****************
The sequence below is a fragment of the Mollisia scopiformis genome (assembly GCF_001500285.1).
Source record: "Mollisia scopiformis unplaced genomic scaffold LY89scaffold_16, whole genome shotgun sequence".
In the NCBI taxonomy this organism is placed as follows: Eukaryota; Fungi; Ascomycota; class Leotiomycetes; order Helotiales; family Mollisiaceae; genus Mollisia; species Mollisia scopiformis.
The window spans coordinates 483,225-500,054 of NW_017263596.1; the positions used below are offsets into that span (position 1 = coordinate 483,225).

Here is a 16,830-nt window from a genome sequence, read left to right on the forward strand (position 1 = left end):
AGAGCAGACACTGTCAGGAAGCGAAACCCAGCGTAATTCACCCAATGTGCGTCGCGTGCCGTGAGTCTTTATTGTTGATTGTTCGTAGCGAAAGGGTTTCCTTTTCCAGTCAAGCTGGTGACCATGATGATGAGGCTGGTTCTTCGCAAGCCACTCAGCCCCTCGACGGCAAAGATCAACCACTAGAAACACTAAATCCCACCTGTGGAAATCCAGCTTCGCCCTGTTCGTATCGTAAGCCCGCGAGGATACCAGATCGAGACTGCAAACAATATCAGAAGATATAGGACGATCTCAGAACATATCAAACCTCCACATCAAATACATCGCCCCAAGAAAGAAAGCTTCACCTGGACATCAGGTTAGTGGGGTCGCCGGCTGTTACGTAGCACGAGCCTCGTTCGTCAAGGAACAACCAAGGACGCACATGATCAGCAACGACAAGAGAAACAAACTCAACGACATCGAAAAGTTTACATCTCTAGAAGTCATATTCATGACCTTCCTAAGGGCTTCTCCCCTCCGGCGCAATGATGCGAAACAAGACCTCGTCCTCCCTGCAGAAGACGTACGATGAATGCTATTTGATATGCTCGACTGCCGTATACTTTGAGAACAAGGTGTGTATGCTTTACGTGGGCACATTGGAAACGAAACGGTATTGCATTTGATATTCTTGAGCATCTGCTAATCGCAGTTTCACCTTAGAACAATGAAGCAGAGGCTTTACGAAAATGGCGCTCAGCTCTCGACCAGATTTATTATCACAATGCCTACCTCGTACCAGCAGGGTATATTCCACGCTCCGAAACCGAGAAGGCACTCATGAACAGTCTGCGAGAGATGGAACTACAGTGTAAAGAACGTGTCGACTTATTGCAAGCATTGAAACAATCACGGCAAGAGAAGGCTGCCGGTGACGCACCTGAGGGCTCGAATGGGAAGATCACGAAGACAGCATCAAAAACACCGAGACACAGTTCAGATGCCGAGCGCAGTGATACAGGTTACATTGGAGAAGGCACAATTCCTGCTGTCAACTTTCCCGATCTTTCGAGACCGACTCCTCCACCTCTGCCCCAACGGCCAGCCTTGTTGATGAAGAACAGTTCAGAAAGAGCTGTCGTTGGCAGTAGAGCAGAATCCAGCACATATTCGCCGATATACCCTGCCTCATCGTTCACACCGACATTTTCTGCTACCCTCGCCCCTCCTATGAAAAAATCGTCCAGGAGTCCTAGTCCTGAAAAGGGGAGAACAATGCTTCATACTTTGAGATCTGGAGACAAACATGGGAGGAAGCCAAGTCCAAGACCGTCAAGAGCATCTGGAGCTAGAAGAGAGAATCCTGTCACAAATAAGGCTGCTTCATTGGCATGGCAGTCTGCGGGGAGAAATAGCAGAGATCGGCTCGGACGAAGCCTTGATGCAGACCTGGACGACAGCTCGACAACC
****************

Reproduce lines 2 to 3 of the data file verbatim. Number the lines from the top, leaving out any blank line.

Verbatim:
Source record: "Mollisia scopiformis unplaced genomic scaffold LY89scaffold_16, whole genome shotgun sequence".
In the NCBI taxonomy this organism is placed as follows: Eukaryota; Fungi; Ascomycota; class Leotiomycetes; order Helotiales; family Mollisiaceae; genus Mollisia; species Mollisia scopiformis.